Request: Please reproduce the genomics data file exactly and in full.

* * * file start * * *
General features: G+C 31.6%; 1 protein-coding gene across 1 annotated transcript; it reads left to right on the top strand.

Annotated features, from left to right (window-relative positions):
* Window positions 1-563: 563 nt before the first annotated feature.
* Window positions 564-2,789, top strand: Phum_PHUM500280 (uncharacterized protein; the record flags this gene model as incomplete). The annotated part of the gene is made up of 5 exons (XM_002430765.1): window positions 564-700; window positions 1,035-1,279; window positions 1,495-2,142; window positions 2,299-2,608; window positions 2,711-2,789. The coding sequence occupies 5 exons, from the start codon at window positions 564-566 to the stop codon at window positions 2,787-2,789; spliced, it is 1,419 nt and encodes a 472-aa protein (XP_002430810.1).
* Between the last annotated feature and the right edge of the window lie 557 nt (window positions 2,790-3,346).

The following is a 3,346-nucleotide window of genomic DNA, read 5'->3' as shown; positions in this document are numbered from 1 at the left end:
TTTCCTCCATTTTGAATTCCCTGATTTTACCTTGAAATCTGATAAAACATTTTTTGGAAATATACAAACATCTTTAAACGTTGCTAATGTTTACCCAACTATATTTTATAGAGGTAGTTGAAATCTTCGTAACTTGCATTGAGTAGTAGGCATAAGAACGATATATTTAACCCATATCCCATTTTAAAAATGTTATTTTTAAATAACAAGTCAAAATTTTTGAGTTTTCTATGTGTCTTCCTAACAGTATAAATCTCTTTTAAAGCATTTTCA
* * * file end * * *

General features: G+C 31.6%; 1 protein-coding gene across 1 annotated transcript; it reads left to right on the top strand.

Annotated features, from left to right (window-relative positions):
* Window positions 1-563: 563 nt before the first annotated feature.
* Window positions 564-2,789, top strand: Phum_PHUM500280 (uncharacterized protein; the record flags this gene model as incomplete). The annotated part of the gene is made up of 5 exons (XM_002430765.1): window positions 564-700; window positions 1,035-1,279; window positions 1,495-2,142; window positions 2,299-2,608; window positions 2,711-2,789. The coding sequence occupies 5 exons, from the start codon at window positions 564-566 to the stop codon at window positions 2,787-2,789; spliced, it is 1,419 nt and encodes a 472-aa protein (XP_002430810.1).
* Between the last annotated feature and the right edge of the window lie 557 nt (window positions 2,790-3,346).

The following is a 3,346-nucleotide window of genomic DNA, read 5'->3' as shown; positions in this document are numbered from 1 at the left end:
TTTCCTCCATTTTGAATTCCCTGATTTTACCTTGAAATCTGATAAAACATTTTTTGGAAATATACAAACATCTTTAAACGTTGCTAATGTTTACCCAACTATATTTTATAGAGGTAGTTGAAATCTTCGTAACTTGCATTGAGTAGTAGGCATAAGAACGATATATTTAACCCATATCCCATTTTAAAAATGTTATTTTTAAATAACAAGTCAAAATTTTTGAGTTTTCTATGTGTCTTCCTAACAGTATAAATCTCTTTTAAAGCATTTTCA